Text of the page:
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2000 XJ Ignition (Coil Strip)

Drewman

New member
QUESTION: My 2000 XJ has the late model coil strip for the ignition, where the coils, plugboots, and everything else is mounted into the sigle strip that bolts over the spark plugs. I love the fact that there is a dedicated coil for every two cylinders but it drives me crazy when it comes to working on it, plus if one part in it goes bad you have to shell out the bucks to buy a new one. I was looking for some opinions on how others think this setup compares to their distibutor based ignitions as well as has anyone ever done or heard of someone doing a conversion back to a distributor style ignition. Perhaps someone has designed a distributorless ignition that mounts remotely with short ignition wires going to plugs for easier access to the plugs?

Would love to hear what you all think...
 
Well, concerning the remote thing - one major advantage of a distributorless ignition system is the fact that there are no wires = no loss.

If you wanted to convert back to a distributor (which, IMO, is a step backwards) I THINK you'd have to also swap the computer, and maybe even the entire block (did they redo the block or just plug up the hole for the distributor?)

EDIT: hey! nice name
 
I haven't checked for a distributor hole yet, but I really don't won't to reverse engineer it back to a disrtibutor ignition. What I think would be great is some new and different distributorless ignition that makes it easier to work on the motor as well as makes it possible to change out the idividual parts of the ignition system without having to buy a whole new ignition strip.

Hey, nice name to you as well.
 
Just let the sleeping dog lay.

I think you need let it be. The early GM distributorless ignitions also had it so you replaced all the coils if one went bad. Over the years GM has made individual coil packs so you replace the bad one not all of them.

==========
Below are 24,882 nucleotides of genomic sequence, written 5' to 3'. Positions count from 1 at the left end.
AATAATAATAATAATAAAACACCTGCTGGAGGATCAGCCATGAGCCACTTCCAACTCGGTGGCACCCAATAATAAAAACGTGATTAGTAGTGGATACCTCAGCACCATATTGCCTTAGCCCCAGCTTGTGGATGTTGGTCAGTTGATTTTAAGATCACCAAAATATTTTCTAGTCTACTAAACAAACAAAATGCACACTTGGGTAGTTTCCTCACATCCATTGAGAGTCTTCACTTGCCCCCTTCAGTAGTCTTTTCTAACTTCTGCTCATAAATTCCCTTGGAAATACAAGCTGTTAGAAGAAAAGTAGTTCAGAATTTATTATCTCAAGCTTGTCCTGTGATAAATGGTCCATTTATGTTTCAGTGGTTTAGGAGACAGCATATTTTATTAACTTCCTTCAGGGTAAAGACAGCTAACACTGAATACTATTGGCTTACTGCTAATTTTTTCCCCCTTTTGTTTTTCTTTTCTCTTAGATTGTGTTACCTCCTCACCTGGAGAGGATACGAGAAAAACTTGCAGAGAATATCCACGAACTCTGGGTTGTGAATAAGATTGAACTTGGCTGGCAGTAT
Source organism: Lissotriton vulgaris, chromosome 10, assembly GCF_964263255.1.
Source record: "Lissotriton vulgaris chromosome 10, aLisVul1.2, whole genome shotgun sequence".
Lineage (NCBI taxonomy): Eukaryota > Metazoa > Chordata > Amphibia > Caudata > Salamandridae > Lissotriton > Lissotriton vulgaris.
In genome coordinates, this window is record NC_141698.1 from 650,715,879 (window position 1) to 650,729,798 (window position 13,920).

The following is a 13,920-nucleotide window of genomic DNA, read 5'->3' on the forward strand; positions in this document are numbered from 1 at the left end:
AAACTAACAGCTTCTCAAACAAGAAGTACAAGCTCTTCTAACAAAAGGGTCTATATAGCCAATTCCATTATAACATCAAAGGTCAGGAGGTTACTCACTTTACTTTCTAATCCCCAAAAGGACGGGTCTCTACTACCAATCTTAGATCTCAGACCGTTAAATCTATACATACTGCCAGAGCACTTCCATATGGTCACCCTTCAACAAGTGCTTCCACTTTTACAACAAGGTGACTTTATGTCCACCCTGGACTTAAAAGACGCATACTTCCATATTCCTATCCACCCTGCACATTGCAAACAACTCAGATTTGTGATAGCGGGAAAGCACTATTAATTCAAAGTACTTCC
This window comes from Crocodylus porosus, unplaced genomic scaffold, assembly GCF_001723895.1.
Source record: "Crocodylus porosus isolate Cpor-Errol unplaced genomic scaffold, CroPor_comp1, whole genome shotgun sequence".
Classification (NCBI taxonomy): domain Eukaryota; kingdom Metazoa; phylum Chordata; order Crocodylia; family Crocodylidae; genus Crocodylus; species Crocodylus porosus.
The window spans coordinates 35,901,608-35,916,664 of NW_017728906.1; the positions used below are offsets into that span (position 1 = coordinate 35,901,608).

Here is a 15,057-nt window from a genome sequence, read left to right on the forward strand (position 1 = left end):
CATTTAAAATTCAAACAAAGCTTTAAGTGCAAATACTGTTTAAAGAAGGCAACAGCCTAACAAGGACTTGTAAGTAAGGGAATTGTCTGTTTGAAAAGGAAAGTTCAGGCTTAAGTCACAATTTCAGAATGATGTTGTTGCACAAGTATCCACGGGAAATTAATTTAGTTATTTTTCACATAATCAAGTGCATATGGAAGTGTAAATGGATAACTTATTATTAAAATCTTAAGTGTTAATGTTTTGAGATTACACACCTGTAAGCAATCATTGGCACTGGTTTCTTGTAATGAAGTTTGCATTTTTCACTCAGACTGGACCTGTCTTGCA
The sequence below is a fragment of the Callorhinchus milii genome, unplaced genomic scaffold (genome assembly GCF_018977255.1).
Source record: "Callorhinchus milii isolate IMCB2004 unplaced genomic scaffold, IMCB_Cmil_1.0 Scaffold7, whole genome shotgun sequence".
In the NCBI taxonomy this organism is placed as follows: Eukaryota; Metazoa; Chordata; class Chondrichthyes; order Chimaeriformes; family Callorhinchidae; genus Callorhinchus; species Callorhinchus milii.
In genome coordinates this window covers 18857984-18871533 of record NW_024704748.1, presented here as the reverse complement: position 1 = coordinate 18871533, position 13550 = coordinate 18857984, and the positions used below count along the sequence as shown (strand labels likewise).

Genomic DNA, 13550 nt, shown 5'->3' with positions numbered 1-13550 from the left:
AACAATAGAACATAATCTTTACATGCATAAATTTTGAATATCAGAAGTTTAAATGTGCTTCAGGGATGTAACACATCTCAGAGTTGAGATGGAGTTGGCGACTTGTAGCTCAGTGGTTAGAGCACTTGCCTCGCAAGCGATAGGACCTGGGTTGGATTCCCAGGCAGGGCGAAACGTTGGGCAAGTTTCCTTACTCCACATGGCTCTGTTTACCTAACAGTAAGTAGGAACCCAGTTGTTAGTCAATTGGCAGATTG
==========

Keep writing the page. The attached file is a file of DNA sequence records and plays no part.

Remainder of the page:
I'd love to have the coil on plug instead of 2-3 feet of coil wire and spark plug wire for each electrical charge to travel through.

I am trying to figure out why you are messing with the plugs so often. You change the plugs every 30,000 miles, other than that it should be an item you don't touch. Why do you find yourself removing the coil pack assy so often?

I think you should put your efforts into new radios, suspension changes, stuff like that.
 
LEAVE IT ALONE!!

Yes I am shouting, but politely I hope. :)
I've been messing with plugs and ignitions for 33 years. My wife's WJ has the same system that you do. We bought it used, so to cover all the bases I changed the plugs at slightly less than 60k miles. I have never seen plugs with such LARGE GAPS work in an engine. I'm not kidding, the gaps were over two times what the factory calls for. 60's, 70's, and 80's engines would not have started, let alone run.
After putting in fresh, correctly gapped plugs, there was absolutely NO difference in performance. It was freaking amazing. My 90 4.0 needs plugs, rotor, and cap annually, according to my MPG tracking, but not the WJ 99 4.0 and your 2000 4.0. Jeep calls for 30k changing of the plugs, 50k works fine.

Fred
 
The truth is I enjoy the added benifit of the coil strip, it does my rig well. In fact when I changed the plugs right after I bought it,(they looked like the factory plugs) they were about 1.5 times larger then specified gap and the engine still ran well. The strip packs alot of power with little resistance, its great. I plan on keeping it that way. Thanks for the advice. Maybe one day I'll try to design a dristributorless ignition to replace the one in the XJ that uses 3 off the performance shelf coils.
 
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